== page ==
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Amy and Matthew Weber. Amy Weber | Courtesy

Matt Weber was known for fixing things.

Whether he was problem solving as the senior web developer for the Hillsdale College information technology services department or simply tinkering with a broken garage door opener at home, Weber always knew how to approach a problem with patience.

Matthew Weber died on Monday, Oct. 23, after a three-year battle with cancer. He is survived by his wife, Amy, and 5-year-old son, Jonah.

“He enjoyed when things didn’t go 100 percent right, and he had to think about it,” Amy Weber said. “He could take things apart and get them to work again.”

Matthew Weber joined Hillsdale’s ITS in November 2010. Co-workers describe him as open, intelligent, and friendly.

“He was always quick to help somebody out,” said Jim Clark, who joined ITS as a systems analyst in 2015.

Weber was also open about his struggles with cancer, Clark said.  

“The last week that he came in was the best I’ve ever seen him,” Clark said. “I saw him at his best. That’s how I like to remember him.”

The department was quick to rally around Weber, after his diagnosis in 2014, gathering each morning at 8 a.m. to pray in the ITS training room.

“We’re open about our faith here at Hillsdale. We’re believers in Christ, and we don’t hide that,” said Kevin Maurer, the information system manager in ITS. “We were able to pray openly with him at work. We did that for years.”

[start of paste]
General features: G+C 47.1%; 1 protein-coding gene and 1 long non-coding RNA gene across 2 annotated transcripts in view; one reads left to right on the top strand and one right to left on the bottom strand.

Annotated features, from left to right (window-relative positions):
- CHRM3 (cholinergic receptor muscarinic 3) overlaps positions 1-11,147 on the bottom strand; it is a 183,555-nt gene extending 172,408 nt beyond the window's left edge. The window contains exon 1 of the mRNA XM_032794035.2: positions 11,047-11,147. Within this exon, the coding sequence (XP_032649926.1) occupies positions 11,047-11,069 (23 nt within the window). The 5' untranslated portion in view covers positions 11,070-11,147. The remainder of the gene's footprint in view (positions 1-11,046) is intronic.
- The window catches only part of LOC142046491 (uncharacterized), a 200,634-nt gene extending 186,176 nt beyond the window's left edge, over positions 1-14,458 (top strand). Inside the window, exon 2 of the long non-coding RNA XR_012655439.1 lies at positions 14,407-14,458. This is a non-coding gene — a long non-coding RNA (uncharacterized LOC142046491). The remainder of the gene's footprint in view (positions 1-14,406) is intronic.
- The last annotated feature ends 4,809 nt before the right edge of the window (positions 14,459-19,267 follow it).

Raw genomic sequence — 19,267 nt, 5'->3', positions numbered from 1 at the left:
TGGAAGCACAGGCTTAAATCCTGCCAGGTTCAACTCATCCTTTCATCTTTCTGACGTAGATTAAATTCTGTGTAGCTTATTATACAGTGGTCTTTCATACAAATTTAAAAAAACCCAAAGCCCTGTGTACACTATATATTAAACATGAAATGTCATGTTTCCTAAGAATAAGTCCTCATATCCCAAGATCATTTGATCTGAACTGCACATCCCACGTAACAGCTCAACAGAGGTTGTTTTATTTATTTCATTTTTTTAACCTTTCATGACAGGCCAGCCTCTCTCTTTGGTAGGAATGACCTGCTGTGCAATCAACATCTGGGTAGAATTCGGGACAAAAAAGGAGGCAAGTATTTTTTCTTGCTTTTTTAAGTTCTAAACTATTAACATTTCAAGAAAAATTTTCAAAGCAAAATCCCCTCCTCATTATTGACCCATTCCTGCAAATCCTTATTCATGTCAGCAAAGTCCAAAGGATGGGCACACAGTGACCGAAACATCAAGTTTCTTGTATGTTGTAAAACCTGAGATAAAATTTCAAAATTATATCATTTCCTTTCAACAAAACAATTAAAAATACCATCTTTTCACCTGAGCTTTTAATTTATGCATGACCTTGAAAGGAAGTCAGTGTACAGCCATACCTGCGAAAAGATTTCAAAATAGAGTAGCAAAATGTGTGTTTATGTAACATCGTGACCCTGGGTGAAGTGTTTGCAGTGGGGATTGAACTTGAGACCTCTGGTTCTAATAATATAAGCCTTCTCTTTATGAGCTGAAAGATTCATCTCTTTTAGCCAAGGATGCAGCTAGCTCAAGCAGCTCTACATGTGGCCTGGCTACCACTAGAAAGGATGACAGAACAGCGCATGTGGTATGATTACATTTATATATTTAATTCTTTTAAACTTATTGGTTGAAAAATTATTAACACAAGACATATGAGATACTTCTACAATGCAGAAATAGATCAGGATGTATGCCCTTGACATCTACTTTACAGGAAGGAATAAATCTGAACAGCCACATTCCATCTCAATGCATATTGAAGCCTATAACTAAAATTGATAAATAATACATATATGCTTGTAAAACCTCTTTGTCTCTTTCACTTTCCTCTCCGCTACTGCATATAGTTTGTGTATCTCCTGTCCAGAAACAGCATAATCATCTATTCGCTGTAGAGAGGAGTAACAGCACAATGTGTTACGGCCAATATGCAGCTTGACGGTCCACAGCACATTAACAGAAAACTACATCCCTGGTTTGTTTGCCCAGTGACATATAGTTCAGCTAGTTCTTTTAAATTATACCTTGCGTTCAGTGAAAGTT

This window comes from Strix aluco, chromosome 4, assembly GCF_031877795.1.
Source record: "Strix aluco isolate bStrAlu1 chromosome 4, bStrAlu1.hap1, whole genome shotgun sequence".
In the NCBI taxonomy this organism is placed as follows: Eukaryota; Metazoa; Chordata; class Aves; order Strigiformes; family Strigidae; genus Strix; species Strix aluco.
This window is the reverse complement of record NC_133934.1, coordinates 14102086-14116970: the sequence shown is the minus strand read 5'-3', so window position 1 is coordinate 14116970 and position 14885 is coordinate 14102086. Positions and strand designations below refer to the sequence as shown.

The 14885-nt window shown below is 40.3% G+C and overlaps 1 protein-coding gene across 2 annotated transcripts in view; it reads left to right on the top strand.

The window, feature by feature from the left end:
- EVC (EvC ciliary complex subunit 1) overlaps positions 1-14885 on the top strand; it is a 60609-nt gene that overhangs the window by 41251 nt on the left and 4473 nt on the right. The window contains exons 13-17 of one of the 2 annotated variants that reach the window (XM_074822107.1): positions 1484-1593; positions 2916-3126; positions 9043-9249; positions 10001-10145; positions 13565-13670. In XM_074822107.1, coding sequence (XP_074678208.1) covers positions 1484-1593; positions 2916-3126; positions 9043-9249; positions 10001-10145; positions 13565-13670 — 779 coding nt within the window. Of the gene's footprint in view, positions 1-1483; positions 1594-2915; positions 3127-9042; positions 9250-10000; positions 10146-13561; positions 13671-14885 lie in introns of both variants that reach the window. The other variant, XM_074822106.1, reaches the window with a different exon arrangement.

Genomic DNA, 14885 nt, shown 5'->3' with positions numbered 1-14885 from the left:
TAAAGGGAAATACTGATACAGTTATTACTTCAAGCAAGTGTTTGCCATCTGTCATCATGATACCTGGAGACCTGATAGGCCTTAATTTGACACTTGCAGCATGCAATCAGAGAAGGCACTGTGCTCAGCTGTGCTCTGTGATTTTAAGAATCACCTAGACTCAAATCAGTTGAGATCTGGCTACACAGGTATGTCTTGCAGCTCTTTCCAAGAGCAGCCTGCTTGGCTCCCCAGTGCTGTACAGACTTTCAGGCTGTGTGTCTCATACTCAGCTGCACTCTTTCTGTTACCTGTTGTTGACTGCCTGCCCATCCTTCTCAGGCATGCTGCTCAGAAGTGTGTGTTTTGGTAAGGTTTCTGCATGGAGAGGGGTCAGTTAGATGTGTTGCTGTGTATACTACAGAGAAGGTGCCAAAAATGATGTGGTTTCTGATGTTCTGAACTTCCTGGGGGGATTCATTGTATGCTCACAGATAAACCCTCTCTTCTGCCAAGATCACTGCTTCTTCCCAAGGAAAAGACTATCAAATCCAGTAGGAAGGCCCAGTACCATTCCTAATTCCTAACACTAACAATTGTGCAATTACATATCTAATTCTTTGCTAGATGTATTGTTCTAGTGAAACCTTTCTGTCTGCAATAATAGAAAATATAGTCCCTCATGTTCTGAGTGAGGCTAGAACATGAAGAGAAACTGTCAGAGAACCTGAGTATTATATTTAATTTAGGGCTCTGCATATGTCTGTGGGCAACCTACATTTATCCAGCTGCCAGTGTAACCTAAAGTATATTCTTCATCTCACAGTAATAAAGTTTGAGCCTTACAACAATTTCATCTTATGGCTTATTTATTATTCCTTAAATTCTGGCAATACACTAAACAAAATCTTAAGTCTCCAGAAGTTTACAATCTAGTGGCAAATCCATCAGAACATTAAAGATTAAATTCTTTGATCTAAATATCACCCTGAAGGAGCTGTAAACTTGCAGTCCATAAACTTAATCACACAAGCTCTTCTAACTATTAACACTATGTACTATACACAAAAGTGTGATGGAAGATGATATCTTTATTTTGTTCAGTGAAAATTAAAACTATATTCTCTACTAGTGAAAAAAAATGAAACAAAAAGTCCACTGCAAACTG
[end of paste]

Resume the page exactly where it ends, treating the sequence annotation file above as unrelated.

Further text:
Faith was important to the Weber family, and they ensured Jonah attended Vacation Bible School this summer at College Baptist Church, even after Matthew Weber was too sick to attend regularly.

“Matt had no doubts about where he was going,” his wife said. “There’s comfort in that.”

Ben Cuthbert, the pastor at College Baptist, agreed: “Matt was a man who trusted in Christ and wanted to be the best husband and father he could be with his days on Earth.”

In addition to characteristics like problem solver and Christian, Weber proudly proclaimed another one, as well.

“He was a self-proclaimed nerd,” his wife said, laughing softly. She would often buy him shirts “only fellow nerds would understand,” she added.

And after seeing the ergonomic mouse he brought from home and his novelty office lighting, it was a title his co-workers applied to him, as well.

“I mean, who has a Tetris lamp?” Maurer said. “You only get that stuff from nerds.”

Ultimately, though, Amy Weber remembers her husband as a “good-hearted person.”

“If you ask anybody’s spouse what’s special about them,” she said, “they would say everything.”